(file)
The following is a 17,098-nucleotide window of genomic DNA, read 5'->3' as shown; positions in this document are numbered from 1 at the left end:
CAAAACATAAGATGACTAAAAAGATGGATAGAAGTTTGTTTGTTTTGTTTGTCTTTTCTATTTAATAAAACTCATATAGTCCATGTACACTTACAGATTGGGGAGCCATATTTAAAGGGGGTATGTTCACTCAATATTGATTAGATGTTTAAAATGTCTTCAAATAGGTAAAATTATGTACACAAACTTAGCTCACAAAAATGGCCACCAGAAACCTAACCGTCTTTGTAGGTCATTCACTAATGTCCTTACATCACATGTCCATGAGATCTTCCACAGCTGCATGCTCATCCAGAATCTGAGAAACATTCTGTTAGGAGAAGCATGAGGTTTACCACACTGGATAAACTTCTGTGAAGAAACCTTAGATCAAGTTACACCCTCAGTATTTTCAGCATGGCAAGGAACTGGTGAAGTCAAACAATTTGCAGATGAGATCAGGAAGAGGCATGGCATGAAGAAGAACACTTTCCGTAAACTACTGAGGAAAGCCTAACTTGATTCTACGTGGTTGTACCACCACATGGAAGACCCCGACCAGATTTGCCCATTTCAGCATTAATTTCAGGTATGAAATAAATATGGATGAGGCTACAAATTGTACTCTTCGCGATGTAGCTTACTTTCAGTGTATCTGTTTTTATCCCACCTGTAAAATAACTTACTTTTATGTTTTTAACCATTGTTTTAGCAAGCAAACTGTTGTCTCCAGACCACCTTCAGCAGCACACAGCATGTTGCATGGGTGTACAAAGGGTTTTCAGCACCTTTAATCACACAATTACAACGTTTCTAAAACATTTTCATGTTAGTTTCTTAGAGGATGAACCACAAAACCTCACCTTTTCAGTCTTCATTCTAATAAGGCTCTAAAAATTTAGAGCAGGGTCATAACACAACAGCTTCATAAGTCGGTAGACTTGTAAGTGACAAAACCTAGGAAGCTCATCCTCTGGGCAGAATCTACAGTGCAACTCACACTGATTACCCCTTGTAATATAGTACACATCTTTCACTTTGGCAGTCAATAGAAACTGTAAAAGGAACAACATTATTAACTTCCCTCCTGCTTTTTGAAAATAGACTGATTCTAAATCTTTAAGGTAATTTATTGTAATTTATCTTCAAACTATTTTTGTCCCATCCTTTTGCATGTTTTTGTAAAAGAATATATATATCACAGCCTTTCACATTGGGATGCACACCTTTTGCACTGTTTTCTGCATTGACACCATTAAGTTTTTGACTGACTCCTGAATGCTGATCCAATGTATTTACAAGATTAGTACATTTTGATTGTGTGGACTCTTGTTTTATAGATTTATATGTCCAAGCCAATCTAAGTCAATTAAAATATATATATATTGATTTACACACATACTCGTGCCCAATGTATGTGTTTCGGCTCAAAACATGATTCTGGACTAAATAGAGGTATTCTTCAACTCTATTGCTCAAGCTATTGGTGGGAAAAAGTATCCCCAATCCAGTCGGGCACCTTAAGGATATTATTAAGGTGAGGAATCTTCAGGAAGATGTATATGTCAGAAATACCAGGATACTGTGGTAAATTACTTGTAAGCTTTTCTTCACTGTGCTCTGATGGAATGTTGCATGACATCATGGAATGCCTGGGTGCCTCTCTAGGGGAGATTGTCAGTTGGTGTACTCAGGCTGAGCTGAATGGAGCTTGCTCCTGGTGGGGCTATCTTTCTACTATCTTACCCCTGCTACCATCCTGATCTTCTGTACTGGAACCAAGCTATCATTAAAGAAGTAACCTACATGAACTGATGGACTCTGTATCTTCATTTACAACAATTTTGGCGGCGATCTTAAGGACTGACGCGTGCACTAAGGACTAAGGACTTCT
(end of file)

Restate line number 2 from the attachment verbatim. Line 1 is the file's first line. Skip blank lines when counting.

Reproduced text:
CAAAACATAAGATGACTAAAAAGATGGATAGAAGTTTGTTTGTTTTGTTTGTCTTTTCTATTTAATAAAACTCATATAGTCCATGTACACTTACAGATTGGGGAGCCATATTTAAAGGGGGTATGTTCACTCAATATTGATTAGATGTTTAAAATGTCTTCAAATAGGTAAAATTATGTACACAAACTTAGCTCACAAAAATGGCCACCAGAAACCTAACCGTCTTTGTAGGTCATTCACTAATGTCCTTACATCACATGTCCATGAGATCTTCCACAGCTGCATGCTCATCCAGAATCTGAGAAACATTCTGTTAGGAGAAGCATGAGGTTTACCACACTGGATAAACTTCTGTGAAGAAACCTTAGATCAAGTTACACCCTCAGTATTTTCAGCATGGCAAGGAACTGGTGAAGTCAAACAATTTGCAGATGAGATCAGGAAGAGGCATGGCATGAAGAAGAACACTTTCCGTAAACTACTGAGGAAAGCCTAACTTGATTCTACGTGGTTGTACCACCACATGGAAGACCCCGACCAGATTTGCCCATTTCAGCATTAATTTCAGGTATGAAATAAATATGGATGAGGCTACAAATTGTACTCTTCGCGATGTAGCTTACTTTCAGTGTATCTGTTTTTATCCCACCTGTAAAATAACTTACTTTTATGTTTTTAACCATTGTTTTAGCAAGCAAACTGTTGTCTCCAGACCACCTTCAGCAGCACACAGCATGTTGCATGGGTGTACAAAGGGTTTTCAGCACCTTTAATCACACAATTACAACGTTTCTAAAACATTTTCATGTTAGTTTCTTAGAGGATGAACCACAAAACCTCACCTTTTCAGTCTTCATTCTAATAAGGCTCTAAAAATTTAGAGCAGGGTCATAACACAACAGCTTCATAAGTCGGTAGACTTGTAAGTGACAAAACCTAGGAAGCTCATCCTCTGGGCAGAATCTACAGTGCAACTCACACTGATTACCCCTTGTAATATAGTACACATCTTTCACTTTGGCAGTCAATAGAAACTGTAAAAGGAACAACATTATTAACTTCCCTCCTGCTTTTTGAAAATAGACTGATTCTAAATCTTTAAGGTAATTTATTGTAATTTATCTTCAAACTATTTTTGTCCCATCCTTTTGCATGTTTTTGTAAAAGAATATATATATCACAGCCTTTCACATTGGGATGCACACCTTTTGCACTGTTTTCTGCATTGACACCATTAAGTTTTTGACTGACTCCTGAATGCTGATCCAATGTATTTACAAGATTAGTACATTTTGATTGTGTGGACTCTTGTTTTATAGATTTATATGTCCAAGCCAATCTAAGTCAATTAAAATATATATATATTGATTTACACACATACTCGTGCCCAATGTATGTGTTTCGGCTCAAAACATGATTCTGGACTAAATAGAGGTATTCTTCAACTCTATTGCTCAAGCTATTGGTGGGAAAAAGTATCCCCAATCCAGTCGGGCACCTTAAGGATATTATTAAGGTGAGGAATCTTCAGGAAGATGTATATGTCAGAAATACCAGGATACTGTGGTAAATTACTTGTAAGCTTTTCTTCACTGTGCTCTGATGGAATGTTGCATGACATCATGGAATGCCTGGGTGCCTCTCTAGGGGAGATTGTCAGTTGGTGTACTCAGGCTGAGCTGAATGGAGCTTGCTCCTGGTGGGGCTATCTTTCTACTATCTTACCCCTGCTACCATCCTGATCTTCTGTACTGGAACCAAGCTATCATTAAAGAAGTAACCTACATGAACTGATGGACTCTGTATCTTCATTTACAACAATTTTGGCGGCGATCTTAAGGACTGACGCGTGCACTAAGGACTAAGGACTTCT